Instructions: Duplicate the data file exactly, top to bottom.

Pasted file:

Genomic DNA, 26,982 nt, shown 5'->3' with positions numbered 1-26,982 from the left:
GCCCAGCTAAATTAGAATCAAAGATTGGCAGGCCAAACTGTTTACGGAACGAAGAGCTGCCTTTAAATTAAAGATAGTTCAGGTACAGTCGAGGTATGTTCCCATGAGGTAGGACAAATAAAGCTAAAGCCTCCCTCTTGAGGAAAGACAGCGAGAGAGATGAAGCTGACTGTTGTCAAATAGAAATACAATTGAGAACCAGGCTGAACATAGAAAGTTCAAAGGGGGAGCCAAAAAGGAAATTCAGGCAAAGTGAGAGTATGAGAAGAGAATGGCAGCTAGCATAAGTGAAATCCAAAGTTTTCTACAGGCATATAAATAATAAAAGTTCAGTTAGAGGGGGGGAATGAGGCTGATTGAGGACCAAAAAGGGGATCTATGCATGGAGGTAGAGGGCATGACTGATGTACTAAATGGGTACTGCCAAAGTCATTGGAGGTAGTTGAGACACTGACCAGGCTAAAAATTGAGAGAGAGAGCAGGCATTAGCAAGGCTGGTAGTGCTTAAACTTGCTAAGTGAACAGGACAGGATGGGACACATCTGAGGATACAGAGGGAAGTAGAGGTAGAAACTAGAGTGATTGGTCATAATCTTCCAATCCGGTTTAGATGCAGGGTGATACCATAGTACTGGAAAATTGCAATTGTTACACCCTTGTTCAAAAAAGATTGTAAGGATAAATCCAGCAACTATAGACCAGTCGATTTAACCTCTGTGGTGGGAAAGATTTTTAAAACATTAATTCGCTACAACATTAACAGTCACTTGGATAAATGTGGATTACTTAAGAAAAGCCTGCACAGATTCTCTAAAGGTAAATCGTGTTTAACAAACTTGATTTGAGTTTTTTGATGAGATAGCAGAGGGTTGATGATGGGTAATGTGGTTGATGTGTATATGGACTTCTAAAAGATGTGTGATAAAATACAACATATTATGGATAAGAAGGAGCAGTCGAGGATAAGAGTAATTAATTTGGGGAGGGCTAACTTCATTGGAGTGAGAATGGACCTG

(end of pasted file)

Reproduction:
Genomic DNA, 26,982 nt, shown 5'->3' with positions numbered 1-26,982 from the left:
GCCCAGCTAAATTAGAATCAAAGATTGGCAGGCCAAACTGTTTACGGAACGAAGAGCTGCCTTTAAATTAAAGATAGTTCAGGTACAGTCGAGGTATGTTCCCATGAGGTAGGACAAATAAAGCTAAAGCCTCCCTCTTGAGGAAAGACAGCGAGAGAGATGAAGCTGACTGTTGTCAAATAGAAATACAATTGAGAACCAGGCTGAACATAGAAAGTTCAAAGGGGGAGCCAAAAAGGAAATTCAGGCAAAGTGAGAGTATGAGAAGAGAATGGCAGCTAGCATAAGTGAAATCCAAAGTTTTCTACAGGCATATAAATAATAAAAGTTCAGTTAGAGGGGGGGAATGAGGCTGATTGAGGACCAAAAAGGGGATCTATGCATGGAGGTAGAGGGCATGACTGATGTACTAAATGGGTACTGCCAAAGTCATTGGAGGTAGTTGAGACACTGACCAGGCTAAAAATTGAGAGAGAGAGCAGGCATTAGCAAGGCTGGTAGTGCTTAAACTTGCTAAGTGAACAGGACAGGATGGGACACATCTGAGGATACAGAGGGAAGTAGAGGTAGAAACTAGAGTGATTGGTCATAATCTTCCAATCCGGTTTAGATGCAGGGTGATACCATAGTACTGGAAAATTGCAATTGTTACACCCTTGTTCAAAAAAGATTGTAAGGATAAATCCAGCAACTATAGACCAGTCGATTTAACCTCTGTGGTGGGAAAGATTTTTAAAACATTAATTCGCTACAACATTAACAGTCACTTGGATAAATGTGGATTACTTAAGAAAAGCCTGCACAGATTCTCTAAAGGTAAATCGTGTTTAACAAACTTGATTTGAGTTTTTTGATGAGATAGCAGAGGGTTGATGATGGGTAATGTGGTTGATGTGTATATGGACTTCTAAAAGATGTGTGATAAAATACAACATATTATGGATAAGAAGGAGCAGTCGAGGATAAGAGTAATTAATTTGGGGAGGGCTAACTTCATTGGAGTGAGAATGGACCTG